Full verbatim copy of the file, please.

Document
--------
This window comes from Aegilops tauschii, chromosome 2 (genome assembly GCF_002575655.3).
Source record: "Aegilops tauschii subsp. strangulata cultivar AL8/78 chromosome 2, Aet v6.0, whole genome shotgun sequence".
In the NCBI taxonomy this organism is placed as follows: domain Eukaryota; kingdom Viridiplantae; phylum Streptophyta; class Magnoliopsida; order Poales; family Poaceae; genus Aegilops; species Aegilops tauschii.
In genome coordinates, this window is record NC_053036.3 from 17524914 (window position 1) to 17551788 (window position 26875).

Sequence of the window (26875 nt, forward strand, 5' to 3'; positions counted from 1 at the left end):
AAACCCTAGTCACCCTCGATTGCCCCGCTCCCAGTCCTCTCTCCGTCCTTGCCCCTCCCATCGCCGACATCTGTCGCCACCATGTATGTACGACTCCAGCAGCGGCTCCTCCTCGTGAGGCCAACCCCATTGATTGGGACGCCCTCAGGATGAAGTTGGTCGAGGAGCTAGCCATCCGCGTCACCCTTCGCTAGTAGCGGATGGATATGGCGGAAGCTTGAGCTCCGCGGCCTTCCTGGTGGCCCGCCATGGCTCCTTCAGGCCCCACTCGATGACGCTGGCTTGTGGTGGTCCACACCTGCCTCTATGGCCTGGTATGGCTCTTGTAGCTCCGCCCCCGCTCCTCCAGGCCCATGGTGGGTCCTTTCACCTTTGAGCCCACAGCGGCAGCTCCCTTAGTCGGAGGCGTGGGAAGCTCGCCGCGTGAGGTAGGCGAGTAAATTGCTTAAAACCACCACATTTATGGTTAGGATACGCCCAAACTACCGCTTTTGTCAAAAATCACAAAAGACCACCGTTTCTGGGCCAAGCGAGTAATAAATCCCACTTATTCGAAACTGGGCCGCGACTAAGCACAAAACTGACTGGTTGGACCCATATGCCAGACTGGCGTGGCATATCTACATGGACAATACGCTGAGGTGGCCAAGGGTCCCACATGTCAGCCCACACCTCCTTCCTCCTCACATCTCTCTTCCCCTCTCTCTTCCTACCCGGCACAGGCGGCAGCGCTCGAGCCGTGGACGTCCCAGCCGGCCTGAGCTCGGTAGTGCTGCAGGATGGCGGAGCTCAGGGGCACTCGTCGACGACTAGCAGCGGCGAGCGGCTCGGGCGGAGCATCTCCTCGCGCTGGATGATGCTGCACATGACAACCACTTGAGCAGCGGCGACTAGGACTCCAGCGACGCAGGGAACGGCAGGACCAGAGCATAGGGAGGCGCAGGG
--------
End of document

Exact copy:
This window comes from Aegilops tauschii, chromosome 2 (genome assembly GCF_002575655.3).
Source record: "Aegilops tauschii subsp. strangulata cultivar AL8/78 chromosome 2, Aet v6.0, whole genome shotgun sequence".
In the NCBI taxonomy this organism is placed as follows: domain Eukaryota; kingdom Viridiplantae; phylum Streptophyta; class Magnoliopsida; order Poales; family Poaceae; genus Aegilops; species Aegilops tauschii.
In genome coordinates, this window is record NC_053036.3 from 17524914 (window position 1) to 17551788 (window position 26875).

Sequence of the window (26875 nt, forward strand, 5' to 3'; positions counted from 1 at the left end):
AAACCCTAGTCACCCTCGATTGCCCCGCTCCCAGTCCTCTCTCCGTCCTTGCCCCTCCCATCGCCGACATCTGTCGCCACCATGTATGTACGACTCCAGCAGCGGCTCCTCCTCGTGAGGCCAACCCCATTGATTGGGACGCCCTCAGGATGAAGTTGGTCGAGGAGCTAGCCATCCGCGTCACCCTTCGCTAGTAGCGGATGGATATGGCGGAAGCTTGAGCTCCGCGGCCTTCCTGGTGGCCCGCCATGGCTCCTTCAGGCCCCACTCGATGACGCTGGCTTGTGGTGGTCCACACCTGCCTCTATGGCCTGGTATGGCTCTTGTAGCTCCGCCCCCGCTCCTCCAGGCCCATGGTGGGTCCTTTCACCTTTGAGCCCACAGCGGCAGCTCCCTTAGTCGGAGGCGTGGGAAGCTCGCCGCGTGAGGTAGGCGAGTAAATTGCTTAAAACCACCACATTTATGGTTAGGATACGCCCAAACTACCGCTTTTGTCAAAAATCACAAAAGACCACCGTTTCTGGGCCAAGCGAGTAATAAATCCCACTTATTCGAAACTGGGCCGCGACTAAGCACAAAACTGACTGGTTGGACCCATATGCCAGACTGGCGTGGCATATCTACATGGACAATACGCTGAGGTGGCCAAGGGTCCCACATGTCAGCCCACACCTCCTTCCTCCTCACATCTCTCTTCCCCTCTCTCTTCCTACCCGGCACAGGCGGCAGCGCTCGAGCCGTGGACGTCCCAGCCGGCCTGAGCTCGGTAGTGCTGCAGGATGGCGGAGCTCAGGGGCACTCGTCGACGACTAGCAGCGGCGAGCGGCTCGGGCGGAGCATCTCCTCGCGCTGGATGATGCTGCACATGACAACCACTTGAGCAGCGGCGACTAGGACTCCAGCGACGCAGGGAACGGCAGGACCAGAGCATAGGGAGGCGCAGGG